Vale: Global Expansion in the Challenging World of Mining

Tarun Khanna, Aldo Musacchio, and Ricardo Reisen de Pinho
Harvard Business School Case 710-054

In 2009 the management of Vale, a Brazilian diversified mining company and the largest iron ore producer in the world, was under pressure from at least two fronts. First, the emergence of China as the most important consumer of iron ore in the last few years had changed the pricing system for iron ore from long-term contracts based on negotiated "benchmark prices" to contracts based on spot prices, usually forcing mining companies to pay for shipping. Second, for Brazil's charismatic president, Lula, a former union leader, Vale's layoffs during the global financial crisis and its perceived move away from Brazil (as Vale increased its exports to China and purchased Chinese vessels to ship iron ore to Asia) were reasons to start an open campaign to pressure Vale and Roger Agnelli to invest in integrated steel mills in Brazil. In October of 2009, the CEO of Vale, Agnelli was going to meet with Lula and had to decide what to do to attenuate these political pressures. What could Agnelli do to deal with political pressures at home? Was the purchase of large vessels to ship iron ore to Asia a good decision at a time when the shipping industry had spare capacity?

Purchase this case:

Jiamei Dental: Private Health Care in China

William C. Kirby and G.A. Donovan
Harvard Business School Case 910-404

With the recent announcement from the Chinese government that the country's healthcare system was about to undergo reform, Jiamei Dental Chairman Liu Jia wondered what that meant for his 15-year-old dental clinic business. Founded in 1993, Jiamei Dental Medical Management Group ("Jiamei") rode the wave of China's rapid economic development and had become China's largest private dental chain with 84 clinics in Beijing and seven other major cities. But China was changing fast, and Liu acknowledged that Jiamei's ongoing expansion depended on many factors beyond its control, notwithstanding government reform, Jiamei was also faced with pressures from its private equity general partners. The year 2009 was shaping up to be a pivotal one for Jiamei. It had planned to open dozens of more clinics during the year. At the same time, Liu was facing stiff competition from regional and international private dental clinic competitors, high-end private hospitals, and now possibly the government. These factors offered new complexities into the expansion plans of this entrepreneurial firm.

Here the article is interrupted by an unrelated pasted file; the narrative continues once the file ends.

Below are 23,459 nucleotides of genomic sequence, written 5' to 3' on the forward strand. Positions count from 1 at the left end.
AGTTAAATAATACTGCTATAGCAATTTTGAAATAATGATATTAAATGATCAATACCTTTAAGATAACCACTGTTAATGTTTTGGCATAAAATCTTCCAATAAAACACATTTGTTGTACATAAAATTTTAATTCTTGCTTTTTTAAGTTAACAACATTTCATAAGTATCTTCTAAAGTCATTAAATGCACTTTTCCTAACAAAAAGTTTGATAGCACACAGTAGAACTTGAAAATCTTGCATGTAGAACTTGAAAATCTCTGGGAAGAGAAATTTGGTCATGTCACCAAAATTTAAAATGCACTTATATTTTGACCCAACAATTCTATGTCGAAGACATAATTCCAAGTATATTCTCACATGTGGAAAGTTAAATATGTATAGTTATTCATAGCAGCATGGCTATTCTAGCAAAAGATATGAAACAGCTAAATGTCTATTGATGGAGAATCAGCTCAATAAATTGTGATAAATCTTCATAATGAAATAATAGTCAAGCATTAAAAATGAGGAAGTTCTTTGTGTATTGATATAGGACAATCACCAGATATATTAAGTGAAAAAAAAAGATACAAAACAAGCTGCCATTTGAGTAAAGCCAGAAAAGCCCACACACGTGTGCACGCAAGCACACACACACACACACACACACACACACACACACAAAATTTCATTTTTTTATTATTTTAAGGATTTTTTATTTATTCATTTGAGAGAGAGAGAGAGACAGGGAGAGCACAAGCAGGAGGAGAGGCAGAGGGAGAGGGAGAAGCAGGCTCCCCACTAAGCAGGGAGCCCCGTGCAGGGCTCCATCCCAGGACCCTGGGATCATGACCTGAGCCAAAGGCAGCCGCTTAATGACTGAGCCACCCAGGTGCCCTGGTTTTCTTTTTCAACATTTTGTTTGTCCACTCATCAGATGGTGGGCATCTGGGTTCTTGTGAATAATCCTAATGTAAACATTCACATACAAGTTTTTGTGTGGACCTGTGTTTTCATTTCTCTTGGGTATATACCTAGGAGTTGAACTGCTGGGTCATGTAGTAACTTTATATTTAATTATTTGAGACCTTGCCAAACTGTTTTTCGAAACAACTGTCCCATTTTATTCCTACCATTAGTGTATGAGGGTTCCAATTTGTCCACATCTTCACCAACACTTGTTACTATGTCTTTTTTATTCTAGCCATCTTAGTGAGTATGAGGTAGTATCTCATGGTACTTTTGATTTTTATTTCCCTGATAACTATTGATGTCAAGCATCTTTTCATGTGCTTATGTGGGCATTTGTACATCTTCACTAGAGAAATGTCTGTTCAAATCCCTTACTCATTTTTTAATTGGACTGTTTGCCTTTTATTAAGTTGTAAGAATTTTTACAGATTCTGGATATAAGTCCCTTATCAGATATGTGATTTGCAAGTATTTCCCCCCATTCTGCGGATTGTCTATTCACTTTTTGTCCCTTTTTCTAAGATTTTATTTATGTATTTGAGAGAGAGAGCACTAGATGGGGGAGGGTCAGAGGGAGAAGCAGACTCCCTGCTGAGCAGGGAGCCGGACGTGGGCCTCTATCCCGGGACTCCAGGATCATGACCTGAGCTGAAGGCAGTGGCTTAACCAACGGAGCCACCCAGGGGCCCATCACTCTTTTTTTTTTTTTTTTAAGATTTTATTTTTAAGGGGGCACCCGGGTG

Purchase this case:

IDFC India: Infrastructure Investment Intermediaries

John D. Macomber and Viraal Balsari
Harvard Business School Case 210-050

Indian financial intermediary matching international capital to local infrastructure decides how to balance range of services, risk-adjusted return, margin pressure, and nation building. IDFC was chartered with partial ownership from the Indian government to help evaluate policy and be a model for how private finance could be attracted to public infrastructure. As the nation and company grow, the firm also grows and embarks on a strategy of rapid expansion, offering a wide new range of financial products and participating in many aspects of the supply chain. Teaching questions include revisiting the original mission, contemplating the reduced margins and increased risks that come with entering a number of domains that already have established incumbents, and the trade-offs between maximizing shareholder return (for example through investments in full tariff power projects in rich cities) and maximizing the benefit to the nation (for example through subsidized tariff water projects in poor states).

Purchase this case:

Mexico: Crisis and Competitiveness

Aldo Musacchio, Richard H.K. Vietor, and Regina Garcia-Cuellar
Harvard Business School Case 710-058

In 2010, the bicentennial anniversary of Mexico's revolution against Spain, President Felipe Calderon hoped he could orchestrate several crucial reforms that Mexico needed. Mexico had not grown much over the course of the last decade, losing competitiveness to China and other Asian countries. Several of its institutions, including labor, education, healthcare, energy, and antitrust seemed uncompetitive. But with a weaker peso and greater governmental attention to infrastructure, Calderon hoped that Mexico's higher-tech exports could recapture U.S. market share and make headway in Europe and Latin America.

Purchase this case:

In the Spotlight: The Market for Iron Ore

Aldo Musacchio, Tarun Khanna, and Jenna Bernhardson
Harvard Business School Note 710-049

This note discusses the structure and functioning of the market for iron ore. This market has traditionally functioned using a benchmark pricing mechanism, in which large steel mills in Japan (now in China) negotiate the benchmark price with the largest of the big three iron ore producers (Vale do Rio Doce). Yet this market is changing rapidly—with the rise of China as the main consumer of iron ore, the rules seem to be changing. The note examines the increasing importance of the spot market for iron ore and the advantages and disadvantages of abandoning the benchmark price system for both consumers and miners.